Ukraine crisis: Kyiv-based Israeli tech workers relocate amid tensions

Aliona Bekariuk: “You hope for the best, prepare for the worst.”

 EverC's office in Kyiv, Ukraine, in January 2021. (photo credit: PR)
EverC's office in Kyiv, Ukraine, in January 2021.
(photo credit: PR)

Israeli hi-tech companies that employ or outsource their work to Ukraine are scrambling to put together contingency plans as tensions mount on the Eastern European country’s border. Many are resorting to relocation.

At the beginning of the week, cyber risk management platform EverC offered their Ukraine-based team members and their close families immediate evacuation to Poland, with virtual cards generated as an alternative payment method to the banking system in case of a shutdown. All team members were invited to participate in an Emotional Support workshop led by a local psychologist

“Unfortunately, our Ukrainian team members have been experiencing a complex reality for some time now," said Ilanit Shtrauchler, EverC's VP HR. "Over the last few days, there was an increased sense of urgency and a concern that the situation may escalate soon. With our team members and their families in mind, we've decided to take a few quick actions to enable a somewhat regular day-to-day routine while maintaining business continuity."

Aliona Bekariuk, currently residing in Kyiv, is the senior risk operation team leader at EverC. Her team has begun relocating to Warsaw as of Sunday, as the hope for a diplomatic resolution contends with the fear of a more explosive outcome.

“Our Kyiv office has been offered several options: to relocate to Warsaw – a lot of people from my team are there and are still going – or to relocate to other locations, other Western cities in Ukraine or other countries elsewhere. Wherever we can get the tickets, because it’s tough getting the tickets anywhere right now.”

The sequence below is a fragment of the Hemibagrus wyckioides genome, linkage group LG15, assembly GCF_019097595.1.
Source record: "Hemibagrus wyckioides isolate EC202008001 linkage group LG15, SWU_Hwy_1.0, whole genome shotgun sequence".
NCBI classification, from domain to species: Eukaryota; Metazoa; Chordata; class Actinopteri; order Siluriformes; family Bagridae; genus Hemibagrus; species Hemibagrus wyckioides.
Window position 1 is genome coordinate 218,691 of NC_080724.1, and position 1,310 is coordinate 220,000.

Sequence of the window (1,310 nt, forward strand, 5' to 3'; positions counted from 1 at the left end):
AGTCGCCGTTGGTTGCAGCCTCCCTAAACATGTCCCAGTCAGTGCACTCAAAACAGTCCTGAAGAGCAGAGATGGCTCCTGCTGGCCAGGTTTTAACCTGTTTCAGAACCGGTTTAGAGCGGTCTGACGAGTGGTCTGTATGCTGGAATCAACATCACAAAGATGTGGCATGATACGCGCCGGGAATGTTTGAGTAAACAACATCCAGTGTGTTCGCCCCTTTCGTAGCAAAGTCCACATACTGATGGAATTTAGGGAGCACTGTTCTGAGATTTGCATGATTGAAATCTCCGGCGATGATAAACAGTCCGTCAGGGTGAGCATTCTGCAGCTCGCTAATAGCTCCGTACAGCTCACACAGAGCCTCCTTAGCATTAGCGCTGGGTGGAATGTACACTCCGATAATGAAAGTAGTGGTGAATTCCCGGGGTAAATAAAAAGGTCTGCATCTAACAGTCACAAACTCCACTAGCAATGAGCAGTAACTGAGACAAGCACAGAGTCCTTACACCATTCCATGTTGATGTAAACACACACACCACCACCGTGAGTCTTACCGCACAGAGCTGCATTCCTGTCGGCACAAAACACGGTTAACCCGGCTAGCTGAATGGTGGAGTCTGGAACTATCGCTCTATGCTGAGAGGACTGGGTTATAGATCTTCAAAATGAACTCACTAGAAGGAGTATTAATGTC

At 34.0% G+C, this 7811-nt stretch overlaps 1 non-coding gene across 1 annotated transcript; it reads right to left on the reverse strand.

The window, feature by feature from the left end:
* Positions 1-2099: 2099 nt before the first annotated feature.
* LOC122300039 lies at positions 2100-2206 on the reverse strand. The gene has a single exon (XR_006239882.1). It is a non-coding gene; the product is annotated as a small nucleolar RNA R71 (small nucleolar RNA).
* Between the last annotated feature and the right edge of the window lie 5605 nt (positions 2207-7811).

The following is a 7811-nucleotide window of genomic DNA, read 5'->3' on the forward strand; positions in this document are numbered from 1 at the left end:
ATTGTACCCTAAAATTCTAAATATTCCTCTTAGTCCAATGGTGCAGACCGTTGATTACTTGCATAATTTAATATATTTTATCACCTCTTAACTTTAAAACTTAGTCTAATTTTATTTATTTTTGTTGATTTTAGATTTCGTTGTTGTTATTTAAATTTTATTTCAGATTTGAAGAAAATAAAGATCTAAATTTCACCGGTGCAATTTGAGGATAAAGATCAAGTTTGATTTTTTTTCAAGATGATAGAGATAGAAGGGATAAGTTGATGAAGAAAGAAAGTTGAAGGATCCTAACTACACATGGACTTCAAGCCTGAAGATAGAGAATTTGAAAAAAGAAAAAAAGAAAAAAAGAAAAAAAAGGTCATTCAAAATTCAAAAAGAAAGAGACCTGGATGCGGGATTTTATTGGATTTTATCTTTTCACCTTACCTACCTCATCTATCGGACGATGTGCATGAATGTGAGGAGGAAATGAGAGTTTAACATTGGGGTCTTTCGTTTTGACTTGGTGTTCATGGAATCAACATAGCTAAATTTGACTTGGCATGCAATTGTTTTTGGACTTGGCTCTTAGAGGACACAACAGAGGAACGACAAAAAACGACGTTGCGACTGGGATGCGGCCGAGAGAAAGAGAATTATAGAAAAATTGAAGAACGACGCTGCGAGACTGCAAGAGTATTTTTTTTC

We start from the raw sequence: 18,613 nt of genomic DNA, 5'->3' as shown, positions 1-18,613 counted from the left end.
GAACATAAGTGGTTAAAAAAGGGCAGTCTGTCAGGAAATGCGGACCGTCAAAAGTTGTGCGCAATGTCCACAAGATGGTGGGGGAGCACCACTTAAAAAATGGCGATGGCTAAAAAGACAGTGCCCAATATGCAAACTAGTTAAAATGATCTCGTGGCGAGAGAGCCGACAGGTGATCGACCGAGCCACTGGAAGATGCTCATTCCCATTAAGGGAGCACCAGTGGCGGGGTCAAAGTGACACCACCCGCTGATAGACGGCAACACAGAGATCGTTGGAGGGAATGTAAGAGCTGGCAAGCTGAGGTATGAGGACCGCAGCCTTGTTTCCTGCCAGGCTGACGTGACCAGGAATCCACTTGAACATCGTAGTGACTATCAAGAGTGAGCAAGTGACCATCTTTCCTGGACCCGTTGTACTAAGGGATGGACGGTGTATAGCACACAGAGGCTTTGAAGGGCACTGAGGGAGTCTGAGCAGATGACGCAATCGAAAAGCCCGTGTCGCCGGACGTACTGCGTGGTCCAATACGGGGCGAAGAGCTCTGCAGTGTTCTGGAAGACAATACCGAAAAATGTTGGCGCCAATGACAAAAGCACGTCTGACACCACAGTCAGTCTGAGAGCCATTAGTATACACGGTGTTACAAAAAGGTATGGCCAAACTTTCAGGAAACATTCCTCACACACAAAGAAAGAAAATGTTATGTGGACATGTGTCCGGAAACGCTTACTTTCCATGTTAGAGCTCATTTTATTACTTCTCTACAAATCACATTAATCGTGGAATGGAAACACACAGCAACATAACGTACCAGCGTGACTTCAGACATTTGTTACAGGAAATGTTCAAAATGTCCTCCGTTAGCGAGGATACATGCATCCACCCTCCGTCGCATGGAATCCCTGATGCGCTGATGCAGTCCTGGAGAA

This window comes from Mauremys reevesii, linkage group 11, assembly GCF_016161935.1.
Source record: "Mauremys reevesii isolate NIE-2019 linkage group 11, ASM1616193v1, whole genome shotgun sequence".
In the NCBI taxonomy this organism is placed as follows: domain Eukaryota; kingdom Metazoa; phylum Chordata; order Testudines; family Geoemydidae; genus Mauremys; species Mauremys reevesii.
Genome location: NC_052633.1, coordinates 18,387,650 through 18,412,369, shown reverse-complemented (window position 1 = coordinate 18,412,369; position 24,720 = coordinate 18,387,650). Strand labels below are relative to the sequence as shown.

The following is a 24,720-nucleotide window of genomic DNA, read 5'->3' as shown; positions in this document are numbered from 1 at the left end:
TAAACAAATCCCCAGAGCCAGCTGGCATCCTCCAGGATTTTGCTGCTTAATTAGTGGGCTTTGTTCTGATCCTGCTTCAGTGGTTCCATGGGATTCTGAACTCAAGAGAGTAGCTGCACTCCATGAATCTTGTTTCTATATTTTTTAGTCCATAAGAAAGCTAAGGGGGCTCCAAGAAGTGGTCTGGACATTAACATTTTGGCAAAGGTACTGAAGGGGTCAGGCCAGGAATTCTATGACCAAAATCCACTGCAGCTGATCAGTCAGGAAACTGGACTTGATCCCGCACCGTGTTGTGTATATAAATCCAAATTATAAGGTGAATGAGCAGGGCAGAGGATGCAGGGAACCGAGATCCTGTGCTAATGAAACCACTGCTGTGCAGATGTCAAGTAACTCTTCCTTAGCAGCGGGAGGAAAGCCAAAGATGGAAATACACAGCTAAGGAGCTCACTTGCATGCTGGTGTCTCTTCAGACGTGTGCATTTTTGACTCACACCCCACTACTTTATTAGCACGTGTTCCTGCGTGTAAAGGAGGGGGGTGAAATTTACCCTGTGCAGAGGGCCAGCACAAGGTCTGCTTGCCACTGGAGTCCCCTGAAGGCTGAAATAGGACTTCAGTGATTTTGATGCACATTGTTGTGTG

How much of the team has opted to take those offers? What are you going to do?

“Much of my team, like 50% of them, have already left Kyiv. There are some people still here, and I’m staying here with them to make sure they’re not alone and supporting them in any way I can. I’m not planning to leave Ukraine, personally. I hope that diplomacy prevails, and nothing bad is going to happen.

 Aliona Bekariuk, senior risk operation team leader at EverC. (credit: PR) Aliona Bekariuk, senior risk operation team leader at EverC. (credit: PR)

“If anything does, I have friends with houses outside of the big cities, so I have places to stay. It brings me much comfort that I have some financial support and that my company will cover for me and help me if anything happens.”

Has this move been difficult to manage, both logistically and emotionally?

“Everything has been organized very well. As a team leader, I’ve been very active, calling the people, making sure everyone is alright, everyone is aware of what their options are and making sure they are not, you know, panicky, and they are aware that they have some options that they have some safe options.

“Our company and I are here for them to do whatever we can in these unprecedented times. There is not any sort of rulebook as to whatever we can do. But we are doing our best.

“If we are talking about the stress levels, it depends from person to person, how they are involved, what their views are about this whole situation, their families and stuff like that. The connection with the family is the most important thing in Ukraine. I think in Israel it’s the same.

“Overall, everyone is hopeful, this is all I can say. Everyone is hopeful that nothing bad is going to happen, but you know what they say: You hope for the best, prepare for the worst. This is the wisest approach you can take and it’s exactly what we did. We hope nothing bad is going to happen, we try to stay positive.

“I always try to encourage my team to take care of themselves, to stay safe, to have some plans in place in case things go south, but to try to keep some routines, to keep them sane, because this is the only thing that is going to eventually help us out in the situation.”

Besides the obvious headache of splitting up across several cities and countries, has the team culture suffered at all?

“It’s more or less stable. We still go to brunches, we celebrate birthdays, we go skiing, you know, we try to live normal lives. Of course, there is a looming shadow of something that might happen, but we’re not letting it ruin our days. We’re still worried. It’s like, sure, something bad might happen but what about my responsibilities? I want to have something to ground myself.”